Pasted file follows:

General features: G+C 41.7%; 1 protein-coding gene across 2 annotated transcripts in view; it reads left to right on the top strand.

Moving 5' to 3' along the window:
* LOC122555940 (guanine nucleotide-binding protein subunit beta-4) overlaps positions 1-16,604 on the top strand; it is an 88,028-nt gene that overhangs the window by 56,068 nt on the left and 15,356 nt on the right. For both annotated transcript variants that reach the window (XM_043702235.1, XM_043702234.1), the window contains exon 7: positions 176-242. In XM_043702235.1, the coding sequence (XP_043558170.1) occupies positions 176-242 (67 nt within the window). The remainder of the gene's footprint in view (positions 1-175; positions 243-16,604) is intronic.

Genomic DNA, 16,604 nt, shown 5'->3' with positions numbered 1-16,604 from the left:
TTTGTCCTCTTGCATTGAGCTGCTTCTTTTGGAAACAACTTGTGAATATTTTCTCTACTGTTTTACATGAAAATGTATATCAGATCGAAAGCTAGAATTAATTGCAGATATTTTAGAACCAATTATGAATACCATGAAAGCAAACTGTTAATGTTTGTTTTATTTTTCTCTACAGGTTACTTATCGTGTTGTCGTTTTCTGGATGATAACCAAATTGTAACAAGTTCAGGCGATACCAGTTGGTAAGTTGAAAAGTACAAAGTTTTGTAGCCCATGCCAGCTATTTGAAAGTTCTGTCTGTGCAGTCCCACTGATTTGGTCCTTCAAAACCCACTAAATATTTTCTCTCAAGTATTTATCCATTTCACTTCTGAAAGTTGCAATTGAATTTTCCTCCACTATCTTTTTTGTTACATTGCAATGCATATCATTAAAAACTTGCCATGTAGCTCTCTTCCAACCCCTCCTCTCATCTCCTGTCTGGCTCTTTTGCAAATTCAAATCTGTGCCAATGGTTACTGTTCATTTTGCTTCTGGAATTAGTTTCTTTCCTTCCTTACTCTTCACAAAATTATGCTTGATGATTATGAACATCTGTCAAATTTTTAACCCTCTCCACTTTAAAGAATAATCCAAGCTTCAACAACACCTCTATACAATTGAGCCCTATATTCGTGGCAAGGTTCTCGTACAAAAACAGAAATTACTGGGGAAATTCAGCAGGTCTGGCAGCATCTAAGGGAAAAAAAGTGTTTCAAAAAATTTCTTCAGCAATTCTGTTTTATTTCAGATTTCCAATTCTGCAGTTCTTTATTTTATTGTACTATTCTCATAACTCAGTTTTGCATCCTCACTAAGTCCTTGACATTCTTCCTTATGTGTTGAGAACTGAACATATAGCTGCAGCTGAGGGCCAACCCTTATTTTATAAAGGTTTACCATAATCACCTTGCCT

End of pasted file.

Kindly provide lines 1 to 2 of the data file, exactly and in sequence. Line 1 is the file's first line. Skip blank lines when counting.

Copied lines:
General features: G+C 41.7%; 1 protein-coding gene across 2 annotated transcripts in view; it reads left to right on the top strand.

Moving 5' to 3' along the window: